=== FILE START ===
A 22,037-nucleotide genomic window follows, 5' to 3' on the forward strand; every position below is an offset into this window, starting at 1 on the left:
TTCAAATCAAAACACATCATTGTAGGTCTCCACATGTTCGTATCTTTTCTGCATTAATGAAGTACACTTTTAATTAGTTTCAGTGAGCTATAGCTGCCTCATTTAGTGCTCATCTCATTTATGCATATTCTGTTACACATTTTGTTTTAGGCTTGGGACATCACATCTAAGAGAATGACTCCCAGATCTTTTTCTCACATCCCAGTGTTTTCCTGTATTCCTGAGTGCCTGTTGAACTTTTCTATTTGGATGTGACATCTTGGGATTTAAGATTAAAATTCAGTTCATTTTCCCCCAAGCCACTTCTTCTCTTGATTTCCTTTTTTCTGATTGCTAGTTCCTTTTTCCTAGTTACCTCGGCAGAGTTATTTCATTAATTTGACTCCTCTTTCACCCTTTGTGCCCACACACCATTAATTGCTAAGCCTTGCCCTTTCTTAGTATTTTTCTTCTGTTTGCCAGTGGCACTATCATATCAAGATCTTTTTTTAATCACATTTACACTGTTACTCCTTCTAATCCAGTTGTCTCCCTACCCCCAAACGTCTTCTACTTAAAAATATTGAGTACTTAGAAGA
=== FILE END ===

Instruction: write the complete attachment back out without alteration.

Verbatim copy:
A 22,037-nucleotide genomic window follows, 5' to 3' on the forward strand; every position below is an offset into this window, starting at 1 on the left:
TTCAAATCAAAACACATCATTGTAGGTCTCCACATGTTCGTATCTTTTCTGCATTAATGAAGTACACTTTTAATTAGTTTCAGTGAGCTATAGCTGCCTCATTTAGTGCTCATCTCATTTATGCATATTCTGTTACACATTTTGTTTTAGGCTTGGGACATCACATCTAAGAGAATGACTCCCAGATCTTTTTCTCACATCCCAGTGTTTTCCTGTATTCCTGAGTGCCTGTTGAACTTTTCTATTTGGATGTGACATCTTGGGATTTAAGATTAAAATTCAGTTCATTTTCCCCCAAGCCACTTCTTCTCTTGATTTCCTTTTTTCTGATTGCTAGTTCCTTTTTCCTAGTTACCTCGGCAGAGTTATTTCATTAATTTGACTCCTCTTTCACCCTTTGTGCCCACACACCATTAATTGCTAAGCCTTGCCCTTTCTTAGTATTTTTCTTCTGTTTGCCAGTGGCACTATCATATCAAGATCTTTTTTTAATCACATTTACACTGTTACTCCTTCTAATCCAGTTGTCTCCCTACCCCCAAACGTCTTCTACTTAAAAATATTGAGTACTTAGAAGA